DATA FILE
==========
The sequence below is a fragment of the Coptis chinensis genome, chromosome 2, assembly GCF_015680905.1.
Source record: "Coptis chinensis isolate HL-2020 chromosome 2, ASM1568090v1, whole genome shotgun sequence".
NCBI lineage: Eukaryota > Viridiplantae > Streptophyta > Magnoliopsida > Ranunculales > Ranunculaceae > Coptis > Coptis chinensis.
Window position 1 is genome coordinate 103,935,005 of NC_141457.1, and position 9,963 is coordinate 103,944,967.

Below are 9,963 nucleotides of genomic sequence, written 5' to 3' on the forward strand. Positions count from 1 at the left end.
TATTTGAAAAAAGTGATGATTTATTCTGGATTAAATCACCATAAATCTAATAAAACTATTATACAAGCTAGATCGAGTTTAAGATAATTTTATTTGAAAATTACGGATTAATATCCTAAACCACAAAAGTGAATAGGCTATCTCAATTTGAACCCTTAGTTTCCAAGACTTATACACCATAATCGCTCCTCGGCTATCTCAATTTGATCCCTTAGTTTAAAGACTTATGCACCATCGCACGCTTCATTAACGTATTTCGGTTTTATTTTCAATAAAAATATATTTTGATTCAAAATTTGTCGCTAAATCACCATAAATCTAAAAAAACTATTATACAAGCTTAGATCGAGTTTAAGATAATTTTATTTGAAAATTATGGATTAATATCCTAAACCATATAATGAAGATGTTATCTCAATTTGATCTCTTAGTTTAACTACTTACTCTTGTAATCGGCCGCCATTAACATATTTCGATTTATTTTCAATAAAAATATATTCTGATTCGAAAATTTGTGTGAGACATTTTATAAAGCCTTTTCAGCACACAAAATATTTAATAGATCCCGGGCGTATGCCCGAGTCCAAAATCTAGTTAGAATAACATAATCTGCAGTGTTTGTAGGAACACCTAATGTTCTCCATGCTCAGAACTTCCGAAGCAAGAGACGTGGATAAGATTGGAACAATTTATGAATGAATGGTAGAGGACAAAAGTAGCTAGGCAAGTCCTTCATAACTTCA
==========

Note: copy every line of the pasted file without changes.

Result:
The sequence below is a fragment of the Coptis chinensis genome, chromosome 2, assembly GCF_015680905.1.
Source record: "Coptis chinensis isolate HL-2020 chromosome 2, ASM1568090v1, whole genome shotgun sequence".
NCBI lineage: Eukaryota > Viridiplantae > Streptophyta > Magnoliopsida > Ranunculales > Ranunculaceae > Coptis > Coptis chinensis.
Window position 1 is genome coordinate 103,935,005 of NC_141457.1, and position 9,963 is coordinate 103,944,967.

Below are 9,963 nucleotides of genomic sequence, written 5' to 3' on the forward strand. Positions count from 1 at the left end.
TATTTGAAAAAAGTGATGATTTATTCTGGATTAAATCACCATAAATCTAATAAAACTATTATACAAGCTAGATCGAGTTTAAGATAATTTTATTTGAAAATTACGGATTAATATCCTAAACCACAAAAGTGAATAGGCTATCTCAATTTGAACCCTTAGTTTCCAAGACTTATACACCATAATCGCTCCTCGGCTATCTCAATTTGATCCCTTAGTTTAAAGACTTATGCACCATCGCACGCTTCATTAACGTATTTCGGTTTTATTTTCAATAAAAATATATTTTGATTCAAAATTTGTCGCTAAATCACCATAAATCTAAAAAAACTATTATACAAGCTTAGATCGAGTTTAAGATAATTTTATTTGAAAATTATGGATTAATATCCTAAACCATATAATGAAGATGTTATCTCAATTTGATCTCTTAGTTTAACTACTTACTCTTGTAATCGGCCGCCATTAACATATTTCGATTTATTTTCAATAAAAATATATTCTGATTCGAAAATTTGTGTGAGACATTTTATAAAGCCTTTTCAGCACACAAAATATTTAATAGATCCCGGGCGTATGCCCGAGTCCAAAATCTAGTTAGAATAACATAATCTGCAGTGTTTGTAGGAACACCTAATGTTCTCCATGCTCAGAACTTCCGAAGCAAGAGACGTGGATAAGATTGGAACAATTTATGAATGAATGGTAGAGGACAAAAGTAGCTAGGCAAGTCCTTCATAACTTCA